Some children write letters to Santa Claus asking for iPads and the latest toys. Other children ask simply for some new shoes, pajamas or gifts for their little brothers and sisters.
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The Sierra Coastal District Post Office on Franklin Parkway off Highway 126 typically collects as many as 1,500 letters to Santa from children in the district.
Each year, staff read through the letters and pull out the ones written by children from low-income families.
Members of the community can adopt these letters through the Letters to Santa program during the month of December to fulfill these children’s Christmas wishes.
So far this year, the Post Office has collected 53 letters from children in need, all of which have been adopted. But more will come in as Christmas approaches. Residents can come to the consumer affairs desk from 9 a.m. to 1 p.m. on Tuesdays and Thursdays, Dec. 10, 12 and 17 to adopt letters.
Jennifer Clark, a consumer affairs clerk at the Post Office, has been involved with the program for four years. She said that the response is always very positive.
“(People are) so excited to help,” she said. “They want to do as much as they can because they feel like they’ve been blessed…”
Valencia resident Michael Gattuso, who adopted two letters, said that the Letters to Santa program focuses on the true meaning of Christmas, “making a difference in people’s lives.”
Gattuso, who works with a youth empowerment nonprofit in the San Fernando Valley, said that one of his letters was from an unemployed single mother, asking for simple necessities.
Requests in other letters were similar. Adrian, 13, told Santa that he was sad because his mom “doesn’t have a job and she has to spend a lot of time with brother because of his learning disability… We need help. All I want is to have a good Christmas diner (sic).”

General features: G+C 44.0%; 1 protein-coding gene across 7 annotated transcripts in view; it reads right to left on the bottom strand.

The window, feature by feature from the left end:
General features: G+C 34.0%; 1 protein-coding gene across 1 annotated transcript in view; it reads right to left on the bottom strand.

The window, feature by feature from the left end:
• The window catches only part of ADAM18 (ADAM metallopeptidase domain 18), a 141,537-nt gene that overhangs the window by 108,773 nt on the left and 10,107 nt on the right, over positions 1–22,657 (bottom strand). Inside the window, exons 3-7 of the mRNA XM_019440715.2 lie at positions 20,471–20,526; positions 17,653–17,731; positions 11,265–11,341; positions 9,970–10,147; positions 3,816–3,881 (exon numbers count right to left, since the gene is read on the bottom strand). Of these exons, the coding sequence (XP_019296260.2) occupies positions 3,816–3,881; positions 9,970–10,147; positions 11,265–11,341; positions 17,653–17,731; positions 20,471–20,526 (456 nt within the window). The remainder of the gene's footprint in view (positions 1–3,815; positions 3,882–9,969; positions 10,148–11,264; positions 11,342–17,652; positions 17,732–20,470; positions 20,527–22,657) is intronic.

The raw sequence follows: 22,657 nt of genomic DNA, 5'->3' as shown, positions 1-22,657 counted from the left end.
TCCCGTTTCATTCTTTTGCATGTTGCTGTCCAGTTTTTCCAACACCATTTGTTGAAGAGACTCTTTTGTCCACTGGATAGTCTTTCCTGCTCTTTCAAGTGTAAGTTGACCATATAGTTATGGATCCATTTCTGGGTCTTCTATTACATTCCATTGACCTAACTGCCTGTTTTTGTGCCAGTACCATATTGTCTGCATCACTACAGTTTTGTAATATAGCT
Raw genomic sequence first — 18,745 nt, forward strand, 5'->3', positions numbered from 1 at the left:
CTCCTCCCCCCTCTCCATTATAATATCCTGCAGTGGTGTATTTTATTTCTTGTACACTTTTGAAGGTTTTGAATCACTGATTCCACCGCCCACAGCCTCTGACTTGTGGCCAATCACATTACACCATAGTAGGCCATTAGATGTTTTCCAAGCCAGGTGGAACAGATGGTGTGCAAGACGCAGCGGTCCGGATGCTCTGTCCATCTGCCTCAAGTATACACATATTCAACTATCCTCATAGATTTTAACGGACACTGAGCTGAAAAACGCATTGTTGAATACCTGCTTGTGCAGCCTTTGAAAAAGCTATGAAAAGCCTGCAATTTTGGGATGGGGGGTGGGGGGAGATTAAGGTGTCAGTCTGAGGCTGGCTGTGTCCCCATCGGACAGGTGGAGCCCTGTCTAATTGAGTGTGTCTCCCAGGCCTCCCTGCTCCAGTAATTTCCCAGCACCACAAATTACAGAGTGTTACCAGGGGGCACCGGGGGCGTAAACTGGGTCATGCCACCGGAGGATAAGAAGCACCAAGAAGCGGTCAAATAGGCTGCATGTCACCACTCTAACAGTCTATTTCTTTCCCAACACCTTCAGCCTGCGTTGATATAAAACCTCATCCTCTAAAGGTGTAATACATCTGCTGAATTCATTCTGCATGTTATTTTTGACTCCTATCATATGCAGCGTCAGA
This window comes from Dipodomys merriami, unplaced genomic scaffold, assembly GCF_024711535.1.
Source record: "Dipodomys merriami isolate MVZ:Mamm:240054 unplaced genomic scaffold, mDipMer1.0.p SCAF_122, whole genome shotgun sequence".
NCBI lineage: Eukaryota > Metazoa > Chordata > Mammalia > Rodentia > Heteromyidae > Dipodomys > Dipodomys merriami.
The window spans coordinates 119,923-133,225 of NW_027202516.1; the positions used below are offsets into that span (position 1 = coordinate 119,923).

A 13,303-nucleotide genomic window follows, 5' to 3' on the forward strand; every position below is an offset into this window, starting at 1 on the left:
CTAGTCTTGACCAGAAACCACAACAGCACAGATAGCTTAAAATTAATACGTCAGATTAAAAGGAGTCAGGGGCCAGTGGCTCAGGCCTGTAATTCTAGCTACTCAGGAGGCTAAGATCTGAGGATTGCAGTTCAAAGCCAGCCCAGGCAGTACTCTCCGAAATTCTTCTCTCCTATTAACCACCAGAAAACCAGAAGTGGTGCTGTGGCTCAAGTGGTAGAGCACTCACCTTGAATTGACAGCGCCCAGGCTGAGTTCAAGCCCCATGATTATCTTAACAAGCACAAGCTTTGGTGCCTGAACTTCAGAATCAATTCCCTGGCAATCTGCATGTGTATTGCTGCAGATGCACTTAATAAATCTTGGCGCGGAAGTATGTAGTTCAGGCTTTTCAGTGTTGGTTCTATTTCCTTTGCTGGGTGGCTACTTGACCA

Fifteen-year-old Claudia described how her family of six struggled with money when her little brother got sick.
“I want my siblings to have a nice Christmas this year,” she wrote. “I want my family to have a good time during the holidays and not worry about money or the tough times that we all have gone through.”
Claudia was not the only one who asked Santa for presents to give to others.
Bryan, 7, asked that Santa send presents for his sick grandmother and aunt, because he didn’t have the money to buy anything for them himself.
“Please help me with presents (for) my lovely grandma and my Aunt Miriam.”
Post Office staff ask volunteers who adopt the letters to get at least one thing on the child’s wish list.
- Kmart or Target gift cards
- Shoe store gift cards
- Children’s books
- A backpack with school supplies
- Remote control cars
- Learning computers
Volunteers must also wrap and pack the gifts and pay postage on the packages. Gifts can be dropped off at the Post Office from 11 a.m. to 1 p.m. on Dec. 12 and 19.
Cindy Barraza, Post Office marketing assistant, said that in previous years, staff have hand-delivered the packages, with the parents’ permission.
Her favorite memory was delivering presents to a little boy, about 10 years old, and his family.
“He was jumping up and down,” she said.
When Barraza went inside the family’s home, she saw how little they had–no Christmas tree, only a folding table to eat on and one couch.
“You don’t realize how many kids don’t have anything,” she said.
For more information about how to be a part of the Letters to Santa program, call the Sierra Coastal District Office at 661-775-6681.
Letters to Santa
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Source: Santa Clarita News